NPR’s management was aware of multiple complaints and incidents of inappropriate behavior by its former head of news but took no disciplinary action against him until forcing him out last year, an internal investigation concluded Tuesday.
The eight-week investigation by a law firm hired by NPR found that the public broadcaster’s executives tried to “counsel” Senior Vice President Michael Oreskes after each of the incidents. Among other things, it said Oreskes continued to send inappropriate emails to young women and used his expense account to entertain them with dinners and drinks after being warned to stop.
NPR didn’t act to remove Oreskes, however, until the complaints spilled into public view via a Washington Post story in late October.
Despite the investigation’s damning conclusions, Paul Haaga Jr., the chairman of NPR’s board, said in an interview Tuesday that he retained “full confidence” in the organization’s chief executive, Jarl Mohn, and his top associates. “People make mistakes, and Jarl and his team are the first ones to admit they made a mistake,” he said.
He hastened to add, however, that “that’s not a board conclusion,” and the board could take further action at an upcoming meeting.
Inside NPR, meanwhile, the findings provoked outrage, especially among female employees.
“There is a sense . . . of disappointment, immense frustration and deep anger,” said a senior journalist, who spoke on the condition of anonymity out of concern for retaliation. “This report hasn’t helped bridge the huge distrust between staffers and senior management. How many times was Oreskes counseled or talked to? What has actually been learned?”
According to a timeline laid out by Morgan, Lewis & Bockius — the law firm hired by NPR — top managers at NPR were aware of issues surrounding Oreskes from the time he was hired in early 2015.
A member of NPR’s hiring committee had told NPR’s human-resources department about an alleged incident involving Oreskes some months earlier: While attending a conference, the committee member reported, Oreskes left voice mails on a woman’s phone late at night and had asked to visit the hotel room of another female attendee at around 11 p.m.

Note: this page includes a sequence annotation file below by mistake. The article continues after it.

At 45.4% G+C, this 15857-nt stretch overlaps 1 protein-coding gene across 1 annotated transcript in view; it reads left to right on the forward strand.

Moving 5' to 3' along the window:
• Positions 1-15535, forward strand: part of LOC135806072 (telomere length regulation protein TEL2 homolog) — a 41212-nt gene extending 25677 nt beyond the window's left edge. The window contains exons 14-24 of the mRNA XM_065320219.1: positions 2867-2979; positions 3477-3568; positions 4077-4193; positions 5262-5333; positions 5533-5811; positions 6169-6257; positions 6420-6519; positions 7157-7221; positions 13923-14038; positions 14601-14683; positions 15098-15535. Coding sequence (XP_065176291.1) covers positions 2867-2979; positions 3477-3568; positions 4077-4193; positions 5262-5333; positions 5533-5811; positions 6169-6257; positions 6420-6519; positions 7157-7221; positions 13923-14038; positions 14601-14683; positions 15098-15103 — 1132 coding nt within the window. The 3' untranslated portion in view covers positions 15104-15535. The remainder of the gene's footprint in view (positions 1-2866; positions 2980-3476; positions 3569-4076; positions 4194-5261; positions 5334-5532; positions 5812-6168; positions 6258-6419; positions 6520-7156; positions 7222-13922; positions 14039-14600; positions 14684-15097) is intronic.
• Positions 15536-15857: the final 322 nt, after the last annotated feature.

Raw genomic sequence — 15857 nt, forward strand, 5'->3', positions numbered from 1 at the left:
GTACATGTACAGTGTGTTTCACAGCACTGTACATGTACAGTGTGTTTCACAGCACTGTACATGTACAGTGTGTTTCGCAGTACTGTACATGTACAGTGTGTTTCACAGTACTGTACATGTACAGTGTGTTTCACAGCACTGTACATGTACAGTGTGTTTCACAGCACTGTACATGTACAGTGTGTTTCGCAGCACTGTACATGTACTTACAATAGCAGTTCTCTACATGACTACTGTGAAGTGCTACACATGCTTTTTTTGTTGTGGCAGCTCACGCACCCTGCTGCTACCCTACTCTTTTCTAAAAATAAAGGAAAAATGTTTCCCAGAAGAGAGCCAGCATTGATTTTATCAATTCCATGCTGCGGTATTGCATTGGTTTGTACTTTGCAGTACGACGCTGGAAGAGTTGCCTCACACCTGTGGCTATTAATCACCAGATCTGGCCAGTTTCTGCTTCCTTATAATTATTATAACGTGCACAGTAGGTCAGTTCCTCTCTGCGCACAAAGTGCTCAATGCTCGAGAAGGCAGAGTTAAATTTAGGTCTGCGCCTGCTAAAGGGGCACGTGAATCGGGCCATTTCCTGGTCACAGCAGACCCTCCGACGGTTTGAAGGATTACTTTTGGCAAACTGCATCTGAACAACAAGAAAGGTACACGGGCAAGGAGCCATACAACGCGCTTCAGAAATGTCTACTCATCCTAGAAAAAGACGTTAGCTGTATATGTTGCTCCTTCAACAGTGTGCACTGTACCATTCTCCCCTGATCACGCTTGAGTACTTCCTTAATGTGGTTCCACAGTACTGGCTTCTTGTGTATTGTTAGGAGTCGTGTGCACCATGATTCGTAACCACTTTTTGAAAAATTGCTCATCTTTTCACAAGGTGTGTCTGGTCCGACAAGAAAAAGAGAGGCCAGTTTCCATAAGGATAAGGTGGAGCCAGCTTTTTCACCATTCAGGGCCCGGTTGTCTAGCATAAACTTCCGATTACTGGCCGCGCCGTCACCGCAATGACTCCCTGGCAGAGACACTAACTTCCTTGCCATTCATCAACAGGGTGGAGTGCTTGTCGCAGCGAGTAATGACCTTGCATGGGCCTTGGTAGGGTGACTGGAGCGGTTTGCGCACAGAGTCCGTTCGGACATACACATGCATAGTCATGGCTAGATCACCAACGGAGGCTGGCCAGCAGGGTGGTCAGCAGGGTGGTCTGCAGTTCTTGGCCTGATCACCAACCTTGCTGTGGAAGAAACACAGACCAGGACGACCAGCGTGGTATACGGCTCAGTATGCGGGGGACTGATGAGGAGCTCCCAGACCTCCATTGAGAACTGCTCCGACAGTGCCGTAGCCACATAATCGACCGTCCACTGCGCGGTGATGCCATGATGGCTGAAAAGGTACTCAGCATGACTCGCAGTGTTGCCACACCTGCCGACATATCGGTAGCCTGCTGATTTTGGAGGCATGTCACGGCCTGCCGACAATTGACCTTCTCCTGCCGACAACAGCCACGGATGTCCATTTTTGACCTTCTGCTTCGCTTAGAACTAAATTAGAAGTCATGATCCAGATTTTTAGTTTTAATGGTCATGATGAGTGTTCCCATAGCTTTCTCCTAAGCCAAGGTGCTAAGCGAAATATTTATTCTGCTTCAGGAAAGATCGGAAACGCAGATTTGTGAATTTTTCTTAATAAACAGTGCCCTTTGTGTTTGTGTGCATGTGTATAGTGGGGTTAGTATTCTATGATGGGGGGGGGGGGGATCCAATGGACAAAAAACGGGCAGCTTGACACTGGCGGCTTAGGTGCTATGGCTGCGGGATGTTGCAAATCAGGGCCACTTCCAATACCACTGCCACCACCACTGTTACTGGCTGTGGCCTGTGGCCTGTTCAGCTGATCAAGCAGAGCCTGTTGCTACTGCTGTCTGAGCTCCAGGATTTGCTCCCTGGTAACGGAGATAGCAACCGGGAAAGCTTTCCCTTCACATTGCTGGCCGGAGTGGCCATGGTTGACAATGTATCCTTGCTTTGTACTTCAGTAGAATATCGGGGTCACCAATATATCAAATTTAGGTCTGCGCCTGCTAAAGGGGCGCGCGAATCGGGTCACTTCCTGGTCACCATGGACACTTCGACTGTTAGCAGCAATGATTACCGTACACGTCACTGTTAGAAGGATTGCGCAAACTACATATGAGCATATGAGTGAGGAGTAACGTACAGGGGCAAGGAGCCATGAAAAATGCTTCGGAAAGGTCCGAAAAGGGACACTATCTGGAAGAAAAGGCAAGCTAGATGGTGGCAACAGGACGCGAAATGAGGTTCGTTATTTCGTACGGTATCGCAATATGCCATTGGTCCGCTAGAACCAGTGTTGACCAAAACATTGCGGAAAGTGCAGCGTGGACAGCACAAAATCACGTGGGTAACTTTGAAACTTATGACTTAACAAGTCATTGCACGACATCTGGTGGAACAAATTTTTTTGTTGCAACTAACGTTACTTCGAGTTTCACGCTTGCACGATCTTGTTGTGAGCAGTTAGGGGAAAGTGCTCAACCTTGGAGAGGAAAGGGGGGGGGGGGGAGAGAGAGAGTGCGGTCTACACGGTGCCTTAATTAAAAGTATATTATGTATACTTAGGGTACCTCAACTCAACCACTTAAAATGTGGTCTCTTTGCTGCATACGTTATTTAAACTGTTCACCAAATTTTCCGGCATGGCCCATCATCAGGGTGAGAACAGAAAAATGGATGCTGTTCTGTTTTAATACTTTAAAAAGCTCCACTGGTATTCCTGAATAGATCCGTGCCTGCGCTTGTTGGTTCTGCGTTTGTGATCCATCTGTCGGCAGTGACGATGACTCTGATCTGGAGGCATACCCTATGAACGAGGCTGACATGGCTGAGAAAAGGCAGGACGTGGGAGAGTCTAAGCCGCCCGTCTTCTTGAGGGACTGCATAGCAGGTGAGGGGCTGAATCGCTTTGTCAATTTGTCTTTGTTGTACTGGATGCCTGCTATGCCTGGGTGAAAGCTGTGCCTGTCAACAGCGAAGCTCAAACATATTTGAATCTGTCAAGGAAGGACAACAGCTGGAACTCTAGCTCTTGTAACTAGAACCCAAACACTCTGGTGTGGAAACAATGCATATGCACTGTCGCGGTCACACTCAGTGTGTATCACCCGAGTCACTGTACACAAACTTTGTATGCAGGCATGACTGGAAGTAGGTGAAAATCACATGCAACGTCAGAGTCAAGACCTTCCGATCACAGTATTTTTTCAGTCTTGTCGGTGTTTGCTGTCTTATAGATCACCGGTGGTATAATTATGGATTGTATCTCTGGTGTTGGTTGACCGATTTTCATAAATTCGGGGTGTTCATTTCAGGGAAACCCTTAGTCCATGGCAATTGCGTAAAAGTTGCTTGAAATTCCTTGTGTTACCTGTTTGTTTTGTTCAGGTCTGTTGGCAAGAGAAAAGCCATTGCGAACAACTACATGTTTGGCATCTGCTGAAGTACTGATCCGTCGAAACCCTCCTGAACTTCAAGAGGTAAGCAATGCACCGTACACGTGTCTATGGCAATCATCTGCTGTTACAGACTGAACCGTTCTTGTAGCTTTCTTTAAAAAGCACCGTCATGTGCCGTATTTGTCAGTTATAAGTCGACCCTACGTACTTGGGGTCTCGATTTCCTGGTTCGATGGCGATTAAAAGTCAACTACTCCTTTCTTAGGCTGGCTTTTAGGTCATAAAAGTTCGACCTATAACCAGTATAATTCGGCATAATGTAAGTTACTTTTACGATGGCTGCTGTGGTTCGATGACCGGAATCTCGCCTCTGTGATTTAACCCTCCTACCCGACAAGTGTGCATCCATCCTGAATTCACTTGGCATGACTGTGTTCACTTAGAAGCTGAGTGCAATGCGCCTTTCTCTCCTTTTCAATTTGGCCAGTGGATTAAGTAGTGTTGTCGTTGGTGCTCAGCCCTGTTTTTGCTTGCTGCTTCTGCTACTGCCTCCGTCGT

Despite this, the committee voted 8 to 0 to hire Oreskes to lead its newsroom.
Among other episodes recounted in the report:
●In the summer of 2015, Oreskes invited a female NPR employee to dinner to discuss her career at NPR. At that time, he made comments about her appearance and asked personal questions about relationships. After being told the questions were inappropriate, Oreskes apologized and stopped, only to resume his questions about her personal life a short time later.
●In the fall of 2015, Oreskes had dinner with another young female employee and made several comments of a sexual nature to her, which she said made her feel uncomfortable. When they departed, Oreskes gave the woman a hug, which also made her feel uncomfortable.
After these employees complained to the HR department, NPR’s general counsel, Jonathan Hart, had a conversation described as a “stern talking to” in which Hart warned Oreskes that inappropriate comments were unacceptable.